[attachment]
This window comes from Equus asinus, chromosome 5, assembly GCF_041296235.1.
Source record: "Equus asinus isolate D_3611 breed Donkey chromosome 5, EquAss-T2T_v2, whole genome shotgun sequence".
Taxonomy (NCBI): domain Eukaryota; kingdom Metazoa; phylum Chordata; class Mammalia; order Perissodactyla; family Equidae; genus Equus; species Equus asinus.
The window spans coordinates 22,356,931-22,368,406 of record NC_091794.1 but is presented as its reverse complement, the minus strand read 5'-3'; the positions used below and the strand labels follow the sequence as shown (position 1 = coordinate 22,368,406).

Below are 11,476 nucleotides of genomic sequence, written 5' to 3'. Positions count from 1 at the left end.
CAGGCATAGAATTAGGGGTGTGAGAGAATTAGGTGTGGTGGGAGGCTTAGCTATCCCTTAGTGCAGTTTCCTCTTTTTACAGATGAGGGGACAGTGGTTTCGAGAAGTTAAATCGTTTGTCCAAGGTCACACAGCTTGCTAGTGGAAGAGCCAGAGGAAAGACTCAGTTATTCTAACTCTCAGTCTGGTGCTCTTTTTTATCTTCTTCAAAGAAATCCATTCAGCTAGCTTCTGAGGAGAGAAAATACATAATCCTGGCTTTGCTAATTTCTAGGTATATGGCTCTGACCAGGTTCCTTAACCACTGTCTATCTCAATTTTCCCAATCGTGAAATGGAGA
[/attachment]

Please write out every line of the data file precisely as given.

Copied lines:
This window comes from Equus asinus, chromosome 5, assembly GCF_041296235.1.
Source record: "Equus asinus isolate D_3611 breed Donkey chromosome 5, EquAss-T2T_v2, whole genome shotgun sequence".
Taxonomy (NCBI): domain Eukaryota; kingdom Metazoa; phylum Chordata; class Mammalia; order Perissodactyla; family Equidae; genus Equus; species Equus asinus.
The window spans coordinates 22,356,931-22,368,406 of record NC_091794.1 but is presented as its reverse complement, the minus strand read 5'-3'; the positions used below and the strand labels follow the sequence as shown (position 1 = coordinate 22,368,406).

Below are 11,476 nucleotides of genomic sequence, written 5' to 3'. Positions count from 1 at the left end.
CAGGCATAGAATTAGGGGTGTGAGAGAATTAGGTGTGGTGGGAGGCTTAGCTATCCCTTAGTGCAGTTTCCTCTTTTTACAGATGAGGGGACAGTGGTTTCGAGAAGTTAAATCGTTTGTCCAAGGTCACACAGCTTGCTAGTGGAAGAGCCAGAGGAAAGACTCAGTTATTCTAACTCTCAGTCTGGTGCTCTTTTTTATCTTCTTCAAAGAAATCCATTCAGCTAGCTTCTGAGGAGAGAAAATACATAATCCTGGCTTTGCTAATTTCTAGGTATATGGCTCTGACCAGGTTCCTTAACCACTGTCTATCTCAATTTTCCCAATCGTGAAATGGAGA